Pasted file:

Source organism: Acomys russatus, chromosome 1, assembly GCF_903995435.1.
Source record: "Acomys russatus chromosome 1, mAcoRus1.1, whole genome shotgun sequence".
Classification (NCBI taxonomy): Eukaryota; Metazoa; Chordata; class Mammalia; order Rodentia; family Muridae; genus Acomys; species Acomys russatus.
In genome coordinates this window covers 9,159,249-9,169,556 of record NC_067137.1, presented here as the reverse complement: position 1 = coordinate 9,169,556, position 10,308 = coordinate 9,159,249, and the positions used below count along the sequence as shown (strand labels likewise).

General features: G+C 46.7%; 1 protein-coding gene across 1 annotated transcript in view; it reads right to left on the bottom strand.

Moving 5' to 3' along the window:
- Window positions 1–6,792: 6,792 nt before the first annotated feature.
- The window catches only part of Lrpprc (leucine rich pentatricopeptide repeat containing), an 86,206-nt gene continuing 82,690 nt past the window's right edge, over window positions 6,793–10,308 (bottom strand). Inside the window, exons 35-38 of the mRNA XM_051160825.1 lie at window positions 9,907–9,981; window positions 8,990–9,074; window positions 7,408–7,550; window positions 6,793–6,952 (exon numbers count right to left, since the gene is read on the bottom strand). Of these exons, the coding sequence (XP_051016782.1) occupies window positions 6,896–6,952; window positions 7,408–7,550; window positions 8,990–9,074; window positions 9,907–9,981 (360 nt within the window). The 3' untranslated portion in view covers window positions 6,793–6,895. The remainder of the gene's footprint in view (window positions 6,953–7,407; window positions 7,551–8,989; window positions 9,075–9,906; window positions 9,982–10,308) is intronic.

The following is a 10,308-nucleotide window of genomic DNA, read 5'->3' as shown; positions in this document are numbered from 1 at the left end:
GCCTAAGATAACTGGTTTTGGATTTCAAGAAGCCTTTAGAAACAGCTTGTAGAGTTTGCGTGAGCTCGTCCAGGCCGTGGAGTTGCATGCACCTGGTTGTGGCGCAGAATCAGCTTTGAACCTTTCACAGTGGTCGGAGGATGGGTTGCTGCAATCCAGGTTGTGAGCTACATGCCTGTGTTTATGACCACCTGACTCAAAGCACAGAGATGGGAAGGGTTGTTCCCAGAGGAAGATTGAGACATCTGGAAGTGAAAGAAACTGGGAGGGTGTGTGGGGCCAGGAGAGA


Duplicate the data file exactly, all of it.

Source organism: Acomys russatus, chromosome 1, assembly GCF_903995435.1.
Source record: "Acomys russatus chromosome 1, mAcoRus1.1, whole genome shotgun sequence".
Classification (NCBI taxonomy): Eukaryota; Metazoa; Chordata; class Mammalia; order Rodentia; family Muridae; genus Acomys; species Acomys russatus.
In genome coordinates this window covers 9,159,249-9,169,556 of record NC_067137.1, presented here as the reverse complement: position 1 = coordinate 9,169,556, position 10,308 = coordinate 9,159,249, and the positions used below count along the sequence as shown (strand labels likewise).

General features: G+C 46.7%; 1 protein-coding gene across 1 annotated transcript in view; it reads right to left on the bottom strand.

Moving 5' to 3' along the window:
- Window positions 1–6,792: 6,792 nt before the first annotated feature.
- The window catches only part of Lrpprc (leucine rich pentatricopeptide repeat containing), an 86,206-nt gene continuing 82,690 nt past the window's right edge, over window positions 6,793–10,308 (bottom strand). Inside the window, exons 35-38 of the mRNA XM_051160825.1 lie at window positions 9,907–9,981; window positions 8,990–9,074; window positions 7,408–7,550; window positions 6,793–6,952 (exon numbers count right to left, since the gene is read on the bottom strand). Of these exons, the coding sequence (XP_051016782.1) occupies window positions 6,896–6,952; window positions 7,408–7,550; window positions 8,990–9,074; window positions 9,907–9,981 (360 nt within the window). The 3' untranslated portion in view covers window positions 6,793–6,895. The remainder of the gene's footprint in view (window positions 6,953–7,407; window positions 7,551–8,989; window positions 9,075–9,906; window positions 9,982–10,308) is intronic.

The following is a 10,308-nucleotide window of genomic DNA, read 5'->3' as shown; positions in this document are numbered from 1 at the left end:
GCCTAAGATAACTGGTTTTGGATTTCAAGAAGCCTTTAGAAACAGCTTGTAGAGTTTGCGTGAGCTCGTCCAGGCCGTGGAGTTGCATGCACCTGGTTGTGGCGCAGAATCAGCTTTGAACCTTTCACAGTGGTCGGAGGATGGGTTGCTGCAATCCAGGTTGTGAGCTACATGCCTGTGTTTATGACCACCTGACTCAAAGCACAGAGATGGGAAGGGTTGTTCCCAGAGGAAGATTGAGACATCTGGAAGTGAAAGAAACTGGGAGGGTGTGTGGGGCCAGGAGAGA